| Back to Home Page | Back to Book Index |





When Pompeii was destroyed by the eruption of Mount Vesuvius, there were many people buried in the ruins. Some were found in cellars, as if they had gone there for security. Some were found in the upper rooms of buildings. But where was the Roman sentinel found? Standing at the city gate where he had been placed by the captain, with his hands still grasping his weapon. There, while the earth shook beneath him—there, while the floods of ashes and cinders covered him—he had stood at his post. And there, after a thousand years, was this faithful man still to be found. ── Michael P. GreenIllustrations for Biblical Preaching



Faithful progress in the Christian life is a necessity. We should get “better” as time goes on. This is illustrated by what many consider to be the greatest horse race ever run. When Secretariat won the Kentucky Derby, each successive quarter-mile in the race was run faster than the one before. The longer the race went, the faster the horse ran. ── Michael P. GreenIllustrations for Biblical Preaching



Do you apply the same standards of faithfulness to your Christian activities that you expect from other areas of your life?

If your car starts once every three tries, is it reliable?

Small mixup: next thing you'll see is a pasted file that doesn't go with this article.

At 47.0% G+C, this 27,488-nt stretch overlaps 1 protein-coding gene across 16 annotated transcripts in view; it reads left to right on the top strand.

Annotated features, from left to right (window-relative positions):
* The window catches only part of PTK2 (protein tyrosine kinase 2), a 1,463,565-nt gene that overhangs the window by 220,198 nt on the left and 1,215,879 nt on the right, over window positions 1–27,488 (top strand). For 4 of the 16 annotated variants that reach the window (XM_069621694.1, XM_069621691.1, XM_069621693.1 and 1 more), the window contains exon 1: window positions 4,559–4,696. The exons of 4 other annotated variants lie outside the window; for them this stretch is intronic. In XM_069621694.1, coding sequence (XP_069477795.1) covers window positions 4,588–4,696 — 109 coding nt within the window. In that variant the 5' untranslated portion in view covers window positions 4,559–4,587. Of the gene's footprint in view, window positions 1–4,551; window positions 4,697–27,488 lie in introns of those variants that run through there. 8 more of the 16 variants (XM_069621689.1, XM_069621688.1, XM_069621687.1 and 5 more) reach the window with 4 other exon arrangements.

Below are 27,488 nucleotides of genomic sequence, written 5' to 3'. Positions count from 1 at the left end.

If your paperboy skips delivery every Monday and Thursday, is he trustworthy?

If you don’t go to work once or twice a month, are you a loyal employee?

If you refrigerator stops working for a day or two every now and then, do you say, “Oh, well, it works most of the time”?

If your water heater provides an icy-cold shower every now and then, is it dependable?

If you miss a couple of loan payments every year, does the bank say, “Ten out of twelve isn’t bad”?

If you fail to worship God one or two Sundays a month, would you expect to be called a faithful Christian?

We expect faithfulness and reliability from things and other people. Does not God expect the same from us? The problem is that in our religious activities we see ourselves as volunteers rather than as duty bound (1 Cor.9). For a volunteer, almost anything seems acceptable. For a bondservant who is duty bound, faithfulness is expected (Matt. 25:21). ── Michael P. GreenIllustrations for Biblical Preaching


Benefit of Faithfulness

A Persian legend tells us that a certain king needed a faithful servant and had to choose between two candidates for the office. He took both at fixed wages and told them to fill a basket with water from a nearby well, saying that he would come in the evening to inspect their work. After dumping one or two buckets of water into the basket, one of the men said, “What is the good of doing this useless work? As soon as we pour the water in, it runs out the sides.”

The other answered, “But we have our wages, haven’t we? The use is the master’s business, not ours.”

“I’m not going to do such fool’s work,” replied the complainer. Throwing down his bucket, he went away.

The other man continued until he had drained the well. Looking down into it, he saw something shining at the bottom that proved to be a diamond ring. “Now I see the use of pouring water into the basket!” he exclaimed. “If the bucket had brought up the ring before the well was dry, it would have been found in the basket. Our work was not useless.”

When God’s blessing does not fully coincide with your expectations, remember to wait until the well is dry. There may be something precious at the bottom. ── Michael P. GreenIllustrations for Biblical Preaching